Wacky shit, right? To be fair, Hammerhead isnít expressly concerned with rubbing your nose into the absurdity of its premise like so many current films are, which is admittedly nice. If Iím going to endure bullshit, Iíd like for it to be sincere bullshit, at least as sincere as something can be when it involves a killer man-shark capable of stalking its prey on land. Just about any sort of praise you can throw Hammerheadís way has to be similarly couched in the acknowledgement that, hey, at least itís not as bad as modern stuff of this ilk. Since it was released in 2005, thereís still a little bit of a tactile quality to it: where modern efforts tend to feel like glorified, weightless cartoons, this one at least deals mostly in practical effects. Save for a few (brief) CGI shots of the shark itself, the effects arenít a complete embarrassment, meaning most of the filmís (limited) appeal remains intact: people are mercilessly fed to this shark, allowing for chunks of viscera to be recklessly splattered around.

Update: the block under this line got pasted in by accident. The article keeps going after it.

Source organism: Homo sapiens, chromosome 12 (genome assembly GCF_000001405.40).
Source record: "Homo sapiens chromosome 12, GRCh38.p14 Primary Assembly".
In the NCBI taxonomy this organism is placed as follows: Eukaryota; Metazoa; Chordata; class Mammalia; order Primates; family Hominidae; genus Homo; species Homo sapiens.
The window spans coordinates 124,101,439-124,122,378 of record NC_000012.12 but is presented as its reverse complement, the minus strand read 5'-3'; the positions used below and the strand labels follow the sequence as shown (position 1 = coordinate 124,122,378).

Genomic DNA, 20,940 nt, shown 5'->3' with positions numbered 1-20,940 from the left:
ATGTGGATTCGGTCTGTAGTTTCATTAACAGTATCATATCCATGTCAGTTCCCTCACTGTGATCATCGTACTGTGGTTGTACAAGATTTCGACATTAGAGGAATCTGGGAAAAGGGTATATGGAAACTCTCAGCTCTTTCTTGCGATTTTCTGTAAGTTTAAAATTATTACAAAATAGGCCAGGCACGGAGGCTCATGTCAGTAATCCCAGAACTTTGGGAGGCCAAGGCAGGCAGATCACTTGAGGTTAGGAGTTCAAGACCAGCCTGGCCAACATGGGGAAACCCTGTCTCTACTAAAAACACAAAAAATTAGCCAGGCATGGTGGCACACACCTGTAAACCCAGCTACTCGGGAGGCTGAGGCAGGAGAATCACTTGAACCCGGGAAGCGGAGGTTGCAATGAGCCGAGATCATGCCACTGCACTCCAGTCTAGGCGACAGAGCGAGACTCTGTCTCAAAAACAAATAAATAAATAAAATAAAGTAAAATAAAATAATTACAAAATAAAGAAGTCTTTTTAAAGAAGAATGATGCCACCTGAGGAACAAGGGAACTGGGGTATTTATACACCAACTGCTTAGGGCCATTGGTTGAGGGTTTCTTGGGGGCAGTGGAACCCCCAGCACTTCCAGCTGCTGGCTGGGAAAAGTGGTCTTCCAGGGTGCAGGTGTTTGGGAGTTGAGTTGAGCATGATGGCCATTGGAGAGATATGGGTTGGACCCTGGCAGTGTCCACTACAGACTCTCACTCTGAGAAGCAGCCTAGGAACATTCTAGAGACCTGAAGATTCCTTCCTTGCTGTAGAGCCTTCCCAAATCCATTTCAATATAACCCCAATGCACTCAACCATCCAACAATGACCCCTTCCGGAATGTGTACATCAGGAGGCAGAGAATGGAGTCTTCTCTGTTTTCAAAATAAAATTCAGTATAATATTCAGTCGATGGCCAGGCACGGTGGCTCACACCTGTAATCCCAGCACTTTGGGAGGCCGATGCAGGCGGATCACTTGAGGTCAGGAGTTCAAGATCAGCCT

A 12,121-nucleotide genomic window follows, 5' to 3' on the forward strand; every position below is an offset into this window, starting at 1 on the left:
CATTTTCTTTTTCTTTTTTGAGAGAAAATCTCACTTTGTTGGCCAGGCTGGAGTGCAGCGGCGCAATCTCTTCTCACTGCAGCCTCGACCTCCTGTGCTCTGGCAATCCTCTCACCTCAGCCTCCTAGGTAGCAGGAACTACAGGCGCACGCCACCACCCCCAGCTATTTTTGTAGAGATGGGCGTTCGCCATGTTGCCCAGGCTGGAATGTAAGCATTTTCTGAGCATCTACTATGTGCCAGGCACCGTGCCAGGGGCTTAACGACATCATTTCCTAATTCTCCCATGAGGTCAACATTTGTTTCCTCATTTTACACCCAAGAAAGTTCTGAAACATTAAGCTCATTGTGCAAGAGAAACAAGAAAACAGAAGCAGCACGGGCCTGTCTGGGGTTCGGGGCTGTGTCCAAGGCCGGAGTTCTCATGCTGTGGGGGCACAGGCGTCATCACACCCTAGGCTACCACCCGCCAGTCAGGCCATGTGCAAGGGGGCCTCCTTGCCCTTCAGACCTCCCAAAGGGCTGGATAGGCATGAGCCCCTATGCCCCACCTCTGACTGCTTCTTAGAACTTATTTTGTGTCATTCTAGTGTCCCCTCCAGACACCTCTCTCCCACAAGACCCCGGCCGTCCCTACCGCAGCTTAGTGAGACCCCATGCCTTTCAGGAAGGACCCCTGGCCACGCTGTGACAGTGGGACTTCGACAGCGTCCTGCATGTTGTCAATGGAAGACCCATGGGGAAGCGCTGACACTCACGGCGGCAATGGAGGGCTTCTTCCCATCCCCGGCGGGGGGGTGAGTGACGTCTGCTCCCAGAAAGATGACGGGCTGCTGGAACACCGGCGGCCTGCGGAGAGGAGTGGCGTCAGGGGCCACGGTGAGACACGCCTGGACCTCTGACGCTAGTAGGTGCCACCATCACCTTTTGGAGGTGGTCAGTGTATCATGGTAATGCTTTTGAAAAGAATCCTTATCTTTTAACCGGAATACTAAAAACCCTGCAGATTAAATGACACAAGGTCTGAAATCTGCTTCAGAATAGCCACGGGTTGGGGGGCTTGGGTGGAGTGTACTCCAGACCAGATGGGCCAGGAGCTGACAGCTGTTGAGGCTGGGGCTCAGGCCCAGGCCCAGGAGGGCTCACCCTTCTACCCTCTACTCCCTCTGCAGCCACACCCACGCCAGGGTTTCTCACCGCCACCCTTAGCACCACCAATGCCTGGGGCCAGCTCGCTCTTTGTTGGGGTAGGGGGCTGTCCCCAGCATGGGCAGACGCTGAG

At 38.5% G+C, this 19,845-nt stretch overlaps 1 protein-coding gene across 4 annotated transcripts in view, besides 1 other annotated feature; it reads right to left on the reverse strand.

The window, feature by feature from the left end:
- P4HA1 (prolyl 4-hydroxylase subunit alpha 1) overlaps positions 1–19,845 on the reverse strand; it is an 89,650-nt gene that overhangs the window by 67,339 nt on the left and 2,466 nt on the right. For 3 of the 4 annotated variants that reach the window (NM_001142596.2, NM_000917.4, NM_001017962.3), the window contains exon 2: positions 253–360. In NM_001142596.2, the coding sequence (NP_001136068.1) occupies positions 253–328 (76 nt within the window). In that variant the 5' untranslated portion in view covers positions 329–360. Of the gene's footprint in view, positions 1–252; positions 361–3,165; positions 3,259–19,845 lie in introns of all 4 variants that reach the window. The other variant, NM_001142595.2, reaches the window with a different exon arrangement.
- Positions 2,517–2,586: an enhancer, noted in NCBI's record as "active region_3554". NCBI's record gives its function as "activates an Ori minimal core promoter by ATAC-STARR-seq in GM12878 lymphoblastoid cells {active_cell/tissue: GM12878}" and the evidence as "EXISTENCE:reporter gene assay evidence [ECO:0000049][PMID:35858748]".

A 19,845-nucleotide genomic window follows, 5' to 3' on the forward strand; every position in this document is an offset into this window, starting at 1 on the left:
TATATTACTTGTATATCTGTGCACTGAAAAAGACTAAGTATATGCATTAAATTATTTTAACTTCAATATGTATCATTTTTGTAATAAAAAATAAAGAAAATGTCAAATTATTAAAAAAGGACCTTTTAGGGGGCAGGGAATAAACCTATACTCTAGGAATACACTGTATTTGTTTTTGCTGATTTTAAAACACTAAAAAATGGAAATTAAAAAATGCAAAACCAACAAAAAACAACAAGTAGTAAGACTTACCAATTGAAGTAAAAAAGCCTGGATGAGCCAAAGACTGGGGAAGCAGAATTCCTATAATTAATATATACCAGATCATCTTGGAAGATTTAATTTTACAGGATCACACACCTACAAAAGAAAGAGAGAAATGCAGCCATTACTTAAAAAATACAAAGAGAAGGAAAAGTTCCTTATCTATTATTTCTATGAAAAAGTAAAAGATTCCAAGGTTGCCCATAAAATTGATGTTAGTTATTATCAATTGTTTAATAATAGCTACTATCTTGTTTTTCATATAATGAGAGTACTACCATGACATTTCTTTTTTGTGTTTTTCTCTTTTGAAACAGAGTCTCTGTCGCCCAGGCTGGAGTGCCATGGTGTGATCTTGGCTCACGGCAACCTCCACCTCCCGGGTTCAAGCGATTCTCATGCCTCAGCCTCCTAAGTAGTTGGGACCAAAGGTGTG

You sense that it could have been a complete embarrassment, though, had anyone committed to actually showing the titular hammerhead. With the exception of fleeting glimpses at various parts of its body, the shark is largely cut around, as director
Michael Oblowitz prefers instead to linger on the carnage. You donít sense that this is done out of any desire to build suspense or preserve any sort of mystery surrounding the shark; rather, itís like nobody really thought it through what it could even look like for a shark to prowl on land. Also one of my primary questions during the movie, itís sadly left unansweredóperhaps for better, perhaps for worse. Certainly, a modern take on this would have no problem trotting out some awful CGI atrocity for its audience to howl at. Here, though, I like to imagine the screenwriters were driven by a smartass impulse without at all worrying about how itíd be realized on screen: ďoh, you think characters are safe by retreating to land? Watch this shit.Ē Oblowitzís only recourse is to hack up the photography, creating the impression of a creature thatís never really seen in full, if only because it makes no goddamn sense for it to exist. Hammerhead operates with a sense of shame, which is absolutely correct.